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A track record of helping schools

Janet Napolitano, UC's next leader, stressed higher ed as Arizona's governor.

July 22, 2013|Jason Song

During her six years as Arizona governor, Janet Napolitano, a Democrat, secured a $1-billion bond to build new facilities for the state's universities, signed a law that boosted state contributions to financial aid and approved a special fund to retain professors -- all with a Republican-controlled Legislature.

During sensitive negotiations, Napolitano would often excuse aides from the room and speak to the Republican leaders of the House and Senate alone, according to Arizona education officials.

"When we heard that, we laughed because we knew she was a master of the details," said Peter Likins, who was president of the University of Arizona during most of Napolitano's tenure. "There was no two-on-one advantage because she had such a magnificent understanding of the budget."

"She got most of what she wanted," Likins added.

Napolitano was confirmed Thursday by University of California regents as the system's next president. During a brief speech and news conference, she listed some of her accomplishments as governor but gave little hint as to what her priorities would be.

For The Record
Los Angeles Times Tuesday, July 23, 2013 Home Edition Main News Part A Page 4 News Desk 2 inches; 67 words Type of Material: Correction
Janet Napolitano: An article in the July 22 Section A about Janet Napolitano's tenure as Arizona governor said Arizona legislators voted to freeze tuition for four years for students who began the 2007 school year at Arizona State University and the University of Arizona. In fact, the state board of regents voted in 2008 to limit tuition at Arizona State and guarantee rates at Northern Arizona University.

"I will bring with me my history as governor, where I spent much of my time investing in Arizona's universities, fighting to keep tuition for students as low as possible, while helping to create a new medical school in downtown Phoenix, a new research organization to foster university [research and development] and loan-forgiveness programs for high-demand fields of study," she said.

Napolitano has declined interview requests, but her time as governor offers a glimpse into her interests and priorities as she prepares to lead the 10-campus California system.

She was elected governor in 2003 and left office in 2009, when she became the head of the U.S. Department of Homeland Security, an agency with an annual $60-billion budget and 240,000 employees. There, she sometimes antagonized both liberals and conservatives with her stances on deportations and airport security.

As Arizona's top elected official, she had a seat on the state's 12-member regents board, which oversees three public universities. Napolitano crafted the budget -- now at $4.2 billion -- for a system that currently enrolls about 139,000 students.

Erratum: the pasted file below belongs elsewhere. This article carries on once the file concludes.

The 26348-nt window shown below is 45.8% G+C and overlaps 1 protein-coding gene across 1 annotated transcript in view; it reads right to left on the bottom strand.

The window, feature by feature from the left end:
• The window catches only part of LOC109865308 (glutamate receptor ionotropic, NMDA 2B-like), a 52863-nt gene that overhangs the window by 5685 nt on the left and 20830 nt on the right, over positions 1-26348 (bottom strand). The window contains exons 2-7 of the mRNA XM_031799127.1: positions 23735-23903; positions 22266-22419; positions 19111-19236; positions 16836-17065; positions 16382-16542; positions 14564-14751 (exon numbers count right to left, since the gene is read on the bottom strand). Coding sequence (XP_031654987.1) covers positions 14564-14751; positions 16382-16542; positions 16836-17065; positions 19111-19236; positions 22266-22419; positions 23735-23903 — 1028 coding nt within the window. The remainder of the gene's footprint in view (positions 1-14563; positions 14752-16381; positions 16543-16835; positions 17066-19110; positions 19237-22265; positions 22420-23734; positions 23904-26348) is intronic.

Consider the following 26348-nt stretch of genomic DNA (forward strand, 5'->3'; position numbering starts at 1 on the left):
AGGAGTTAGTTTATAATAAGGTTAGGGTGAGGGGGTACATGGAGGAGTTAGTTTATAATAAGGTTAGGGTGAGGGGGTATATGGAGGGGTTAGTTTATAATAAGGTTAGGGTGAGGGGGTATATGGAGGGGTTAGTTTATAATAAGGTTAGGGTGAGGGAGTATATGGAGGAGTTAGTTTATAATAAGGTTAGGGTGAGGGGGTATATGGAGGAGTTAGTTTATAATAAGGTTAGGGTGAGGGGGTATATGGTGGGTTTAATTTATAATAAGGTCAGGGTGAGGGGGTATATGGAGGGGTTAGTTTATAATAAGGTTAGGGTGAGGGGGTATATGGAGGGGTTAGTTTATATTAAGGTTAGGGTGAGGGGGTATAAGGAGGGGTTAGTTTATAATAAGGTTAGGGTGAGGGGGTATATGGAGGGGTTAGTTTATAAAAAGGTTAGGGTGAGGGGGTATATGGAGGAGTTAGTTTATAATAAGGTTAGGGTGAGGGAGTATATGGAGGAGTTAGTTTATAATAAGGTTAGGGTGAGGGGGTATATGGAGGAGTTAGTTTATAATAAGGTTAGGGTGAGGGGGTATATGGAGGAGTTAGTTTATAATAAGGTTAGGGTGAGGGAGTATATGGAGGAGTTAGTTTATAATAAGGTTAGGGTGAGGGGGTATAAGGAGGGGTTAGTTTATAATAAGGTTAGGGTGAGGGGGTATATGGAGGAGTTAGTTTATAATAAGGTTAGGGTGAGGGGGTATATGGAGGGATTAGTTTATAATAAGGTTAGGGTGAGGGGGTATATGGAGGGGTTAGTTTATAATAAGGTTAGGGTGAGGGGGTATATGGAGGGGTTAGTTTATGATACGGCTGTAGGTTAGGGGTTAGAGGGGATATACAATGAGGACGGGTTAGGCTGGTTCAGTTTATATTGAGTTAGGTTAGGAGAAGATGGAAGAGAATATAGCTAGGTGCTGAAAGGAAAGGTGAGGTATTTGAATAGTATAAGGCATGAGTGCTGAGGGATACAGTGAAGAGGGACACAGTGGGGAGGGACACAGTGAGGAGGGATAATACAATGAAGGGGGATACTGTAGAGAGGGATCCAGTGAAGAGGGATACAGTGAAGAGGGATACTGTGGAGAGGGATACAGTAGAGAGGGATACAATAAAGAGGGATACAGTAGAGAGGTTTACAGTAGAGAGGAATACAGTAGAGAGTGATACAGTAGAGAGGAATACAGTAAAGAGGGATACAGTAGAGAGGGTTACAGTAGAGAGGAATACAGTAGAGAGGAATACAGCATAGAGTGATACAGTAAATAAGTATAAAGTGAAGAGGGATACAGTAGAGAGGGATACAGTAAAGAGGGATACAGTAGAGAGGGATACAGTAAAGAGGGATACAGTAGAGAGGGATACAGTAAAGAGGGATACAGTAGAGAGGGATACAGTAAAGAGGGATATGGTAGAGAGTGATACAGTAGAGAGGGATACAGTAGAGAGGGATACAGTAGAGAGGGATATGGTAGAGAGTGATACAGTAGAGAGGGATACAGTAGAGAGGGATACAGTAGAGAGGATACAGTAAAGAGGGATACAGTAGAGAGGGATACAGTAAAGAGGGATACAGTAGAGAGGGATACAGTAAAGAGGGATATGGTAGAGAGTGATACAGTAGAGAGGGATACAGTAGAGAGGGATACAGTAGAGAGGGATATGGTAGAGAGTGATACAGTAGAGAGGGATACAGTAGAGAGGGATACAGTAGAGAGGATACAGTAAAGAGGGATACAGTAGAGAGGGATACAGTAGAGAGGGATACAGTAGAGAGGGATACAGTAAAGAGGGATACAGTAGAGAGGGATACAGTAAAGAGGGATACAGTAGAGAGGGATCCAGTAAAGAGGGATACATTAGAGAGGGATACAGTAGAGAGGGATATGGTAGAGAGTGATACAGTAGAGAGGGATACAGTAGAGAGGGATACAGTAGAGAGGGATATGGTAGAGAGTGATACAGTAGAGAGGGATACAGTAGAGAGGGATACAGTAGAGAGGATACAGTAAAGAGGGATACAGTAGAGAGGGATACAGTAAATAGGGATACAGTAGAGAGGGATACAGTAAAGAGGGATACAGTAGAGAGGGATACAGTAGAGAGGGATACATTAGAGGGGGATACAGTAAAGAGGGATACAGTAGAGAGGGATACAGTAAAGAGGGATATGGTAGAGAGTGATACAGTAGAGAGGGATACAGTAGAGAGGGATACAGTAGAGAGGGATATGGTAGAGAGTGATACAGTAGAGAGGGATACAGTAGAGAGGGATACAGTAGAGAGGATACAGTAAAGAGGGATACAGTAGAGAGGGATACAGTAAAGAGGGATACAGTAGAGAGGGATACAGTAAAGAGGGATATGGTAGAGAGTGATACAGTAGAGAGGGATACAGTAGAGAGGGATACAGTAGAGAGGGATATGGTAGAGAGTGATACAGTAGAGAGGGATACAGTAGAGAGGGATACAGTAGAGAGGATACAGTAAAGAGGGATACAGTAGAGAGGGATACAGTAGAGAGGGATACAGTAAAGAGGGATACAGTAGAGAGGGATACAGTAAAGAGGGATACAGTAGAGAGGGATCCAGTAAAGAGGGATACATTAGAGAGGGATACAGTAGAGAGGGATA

Her experience there will help as she takes over the UC system in September, the first female president in its 145-year history. UC has an annual budget of $24 billion, 230,000 students, five medical centers and three national laboratories.

In addition to securing funding for buildings and professors, Napolitano placed an emphasis on medical and science facilities, pushing through a controversial plan to put a medical school in Phoenix and increasing funding for research facilities.

Napolitano argued that the moves would help the state fill shortfalls in its workforce and pushed colleges to produce more nurses, teachers and engineers.

"If we are serious about expanding opportunity, we must recognize that it depends on high skills, higher education and learning that lasts a lifetime," she said at the time.

Her decisions may have also been influenced by her family history, Arizona higher-education officials said.

Her father was the longtime dean of the University of New Mexico School of Medicine.

"If you grow up in a medical family, I guarantee that has a lasting impact on a child at all ages," said David S. Alberts, the Arizona Board of Regents professor of medicine who worked with Napolitano on a project to study cancer.

Locating the medical school in Phoenix was one of Napolitano's most difficult tasks, supporters say. Previously, doctors in training could go only to the University of Arizona's Tucson campus, and several college presidents had agreed to build a new facility in the state's most populous city.

But the venture "really unearthed and made public the rivalry between" the University of Arizona and Arizona State University, two schools that had agreed to participate, said Anne Mariucci, whom Napolitano appointed to the board of regents.

"There were days when it seemed like it would never, ever work out," Mariucci said.

Napolitano was able to get the schools to agree on how to share resources, even calling the president of Arizona State University into her office for what was supposed to be a private meeting.

"Everyone outside could hear the language," Mariucci said.

"She took him to the woodshed."

The medical school opened in 2006, although Arizona State University later dropped out of the program.

"The only person in the state ... who could have brought those people together was Janet Napolitano," Mariucci said.

Even her political opponents seemed to begrudgingly respect Napolitano's persuasiveness.

Former Senate Majority Leader Thayer Verschoor criticized Napolitano's 2008 budget as too short-sighted and for expanding services when the state was facing a $2-billion shortfall.

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